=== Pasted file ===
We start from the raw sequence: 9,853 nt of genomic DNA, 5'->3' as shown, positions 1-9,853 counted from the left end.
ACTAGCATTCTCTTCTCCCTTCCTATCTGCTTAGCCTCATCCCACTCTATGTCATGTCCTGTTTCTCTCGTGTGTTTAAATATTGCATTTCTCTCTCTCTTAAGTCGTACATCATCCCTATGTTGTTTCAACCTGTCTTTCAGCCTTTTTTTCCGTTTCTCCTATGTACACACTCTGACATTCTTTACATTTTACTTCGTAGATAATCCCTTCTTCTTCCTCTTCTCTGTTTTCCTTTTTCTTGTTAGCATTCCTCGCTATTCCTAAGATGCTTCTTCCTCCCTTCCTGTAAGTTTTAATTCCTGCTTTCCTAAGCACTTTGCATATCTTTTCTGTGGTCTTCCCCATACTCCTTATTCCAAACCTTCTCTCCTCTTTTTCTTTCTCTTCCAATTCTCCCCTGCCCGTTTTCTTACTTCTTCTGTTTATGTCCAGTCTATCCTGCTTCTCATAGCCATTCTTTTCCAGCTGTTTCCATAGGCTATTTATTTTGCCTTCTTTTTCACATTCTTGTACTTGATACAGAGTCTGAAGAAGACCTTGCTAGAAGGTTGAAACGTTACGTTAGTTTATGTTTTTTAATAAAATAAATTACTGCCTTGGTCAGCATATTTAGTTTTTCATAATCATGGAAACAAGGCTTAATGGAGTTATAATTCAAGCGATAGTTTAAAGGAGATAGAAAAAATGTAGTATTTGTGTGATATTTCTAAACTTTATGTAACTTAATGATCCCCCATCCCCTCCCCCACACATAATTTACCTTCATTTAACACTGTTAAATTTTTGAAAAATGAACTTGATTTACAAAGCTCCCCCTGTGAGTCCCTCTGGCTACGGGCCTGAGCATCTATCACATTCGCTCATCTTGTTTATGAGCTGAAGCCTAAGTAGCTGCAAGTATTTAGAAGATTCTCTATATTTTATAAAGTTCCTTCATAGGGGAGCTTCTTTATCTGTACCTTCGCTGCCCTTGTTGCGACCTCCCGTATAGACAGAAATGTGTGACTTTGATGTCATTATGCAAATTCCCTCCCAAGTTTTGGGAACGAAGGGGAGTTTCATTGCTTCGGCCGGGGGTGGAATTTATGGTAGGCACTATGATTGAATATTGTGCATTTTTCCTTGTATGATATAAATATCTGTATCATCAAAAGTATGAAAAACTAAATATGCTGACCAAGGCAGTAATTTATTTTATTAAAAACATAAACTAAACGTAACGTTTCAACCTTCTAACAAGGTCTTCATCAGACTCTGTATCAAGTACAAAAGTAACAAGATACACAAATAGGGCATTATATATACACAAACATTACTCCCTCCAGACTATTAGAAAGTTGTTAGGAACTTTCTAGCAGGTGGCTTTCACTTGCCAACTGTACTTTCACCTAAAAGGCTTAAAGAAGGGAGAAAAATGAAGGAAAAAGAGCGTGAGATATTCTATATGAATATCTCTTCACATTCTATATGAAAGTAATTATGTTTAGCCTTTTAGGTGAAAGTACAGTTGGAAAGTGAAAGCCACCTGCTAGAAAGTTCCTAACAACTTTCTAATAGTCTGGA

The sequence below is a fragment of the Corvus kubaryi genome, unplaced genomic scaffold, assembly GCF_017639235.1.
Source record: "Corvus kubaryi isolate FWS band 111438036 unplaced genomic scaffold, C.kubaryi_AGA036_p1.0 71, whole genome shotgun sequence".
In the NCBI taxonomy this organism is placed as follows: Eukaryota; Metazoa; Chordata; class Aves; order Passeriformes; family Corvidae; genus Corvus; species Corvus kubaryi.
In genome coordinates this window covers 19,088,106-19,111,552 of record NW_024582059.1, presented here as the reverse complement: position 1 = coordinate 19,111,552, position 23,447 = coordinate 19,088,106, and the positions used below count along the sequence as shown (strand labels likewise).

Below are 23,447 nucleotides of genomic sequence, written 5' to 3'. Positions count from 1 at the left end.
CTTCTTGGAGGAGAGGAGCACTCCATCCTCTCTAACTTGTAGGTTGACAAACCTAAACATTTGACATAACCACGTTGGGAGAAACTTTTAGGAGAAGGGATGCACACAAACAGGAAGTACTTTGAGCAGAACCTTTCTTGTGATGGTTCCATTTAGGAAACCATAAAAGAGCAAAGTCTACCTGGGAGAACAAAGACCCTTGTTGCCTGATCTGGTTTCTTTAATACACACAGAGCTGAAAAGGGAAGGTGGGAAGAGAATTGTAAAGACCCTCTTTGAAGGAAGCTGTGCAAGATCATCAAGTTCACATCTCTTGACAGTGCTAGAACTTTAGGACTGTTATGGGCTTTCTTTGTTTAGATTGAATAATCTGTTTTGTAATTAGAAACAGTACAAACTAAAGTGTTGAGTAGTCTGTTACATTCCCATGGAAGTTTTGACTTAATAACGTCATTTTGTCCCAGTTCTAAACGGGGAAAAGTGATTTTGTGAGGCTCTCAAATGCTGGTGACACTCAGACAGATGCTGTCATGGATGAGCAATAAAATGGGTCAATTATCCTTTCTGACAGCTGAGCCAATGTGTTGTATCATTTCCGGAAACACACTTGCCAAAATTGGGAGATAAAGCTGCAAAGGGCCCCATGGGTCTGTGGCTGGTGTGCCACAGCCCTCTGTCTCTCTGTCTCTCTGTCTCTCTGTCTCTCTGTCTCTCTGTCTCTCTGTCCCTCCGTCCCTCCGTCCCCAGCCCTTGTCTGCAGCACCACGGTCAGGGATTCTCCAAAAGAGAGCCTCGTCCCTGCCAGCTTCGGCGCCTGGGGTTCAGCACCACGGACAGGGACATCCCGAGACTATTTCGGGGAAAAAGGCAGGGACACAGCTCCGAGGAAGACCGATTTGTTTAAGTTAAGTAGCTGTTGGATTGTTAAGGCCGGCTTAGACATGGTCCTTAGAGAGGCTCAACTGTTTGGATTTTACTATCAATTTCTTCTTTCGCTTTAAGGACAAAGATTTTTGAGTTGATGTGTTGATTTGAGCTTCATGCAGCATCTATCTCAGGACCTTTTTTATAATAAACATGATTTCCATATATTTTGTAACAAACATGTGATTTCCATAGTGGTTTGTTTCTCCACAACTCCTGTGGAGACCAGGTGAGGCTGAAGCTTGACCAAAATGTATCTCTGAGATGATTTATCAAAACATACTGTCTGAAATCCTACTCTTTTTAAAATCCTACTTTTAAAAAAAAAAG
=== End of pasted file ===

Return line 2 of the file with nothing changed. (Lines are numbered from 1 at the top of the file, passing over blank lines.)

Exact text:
ACTAGCATTCTCTTCTCCCTTCCTATCTGCTTAGCCTCATCCCACTCTATGTCATGTCCTGTTTCTCTCGTGTGTTTAAATATTGCATTTCTCTCTCTCTTAAGTCGTACATCATCCCTATGTTGTTTCAACCTGTCTTTCAGCCTTTTTTTCCGTTTCTCCTATGTACACACTCTGACATTCTTTACATTTTACTTCGTAGATAATCCCTTCTTCTTCCTCTTCTCTGTTTTCCTTTTTCTTGTTAGCATTCCTCGCTATTCCTAAGATGCTTCTTCCTCCCTTCCTGTAAGTTTTAATTCCTGCTTTCCTAAGCACTTTGCATATCTTTTCTGTGGTCTTCCCCATACTCCTTATTCCAAACCTTCTCTCCTCTTTTTCTTTCTCTTCCAATTCTCCCCTGCCCGTTTTCTTACTTCTTCTGTTTATGTCCAGTCTATCCTGCTTCTCATAGCCATTCTTTTCCAGCTGTTTCCATAGGCTATTTATTTTGCCTTCTTTTTCACATTCTTGTACTTGATACAGAGTCTGAAGAAGACCTTGCTAGAAGGTTGAAACGTTACGTTAGTTTATGTTTTTTAATAAAATAAATTACTGCCTTGGTCAGCATATTTAGTTTTTCATAATCATGGAAACAAGGCTTAATGGAGTTATAATTCAAGCGATAGTTTAAAGGAGATAGAAAAAATGTAGTATTTGTGTGATATTTCTAAACTTTATGTAACTTAATGATCCCCCATCCCCTCCCCCACACATAATTTACCTTCATTTAACACTGTTAAATTTTTGAAAAATGAACTTGATTTACAAAGCTCCCCCTGTGAGTCCCTCTGGCTACGGGCCTGAGCATCTATCACATTCGCTCATCTTGTTTATGAGCTGAAGCCTAAGTAGCTGCAAGTATTTAGAAGATTCTCTATATTTTATAAAGTTCCTTCATAGGGGAGCTTCTTTATCTGTACCTTCGCTGCCCTTGTTGCGACCTCCCGTATAGACAGAAATGTGTGACTTTGATGTCATTATGCAAATTCCCTCCCAAGTTTTGGGAACGAAGGGGAGTTTCATTGCTTCGGCCGGGGGTGGAATTTATGGTAGGCACTATGATTGAATATTGTGCATTTTTCCTTGTATGATATAAATATCTGTATCATCAAAAGTATGAAAAACTAAATATGCTGACCAAGGCAGTAATTTATTTTATTAAAAACATAAACTAAACGTAACGTTTCAACCTTCTAACAAGGTCTTCATCAGACTCTGTATCAAGTACAAAAGTAACAAGATACACAAATAGGGCATTATATATACACAAACATTACTCCCTCCAGACTATTAGAAAGTTGTTAGGAACTTTCTAGCAGGTGGCTTTCACTTGCCAACTGTACTTTCACCTAAAAGGCTTAAAGAAGGGAGAAAAATGAAGGAAAAAGAGCGTGAGATATTCTATATGAATATCTCTTCACATTCTATATGAAAGTAATTATGTTTAGCCTTTTAGGTGAAAGTACAGTTGGAAAGTGAAAGCCACCTGCTAGAAAGTTCCTAACAACTTTCTAATAGTCTGGA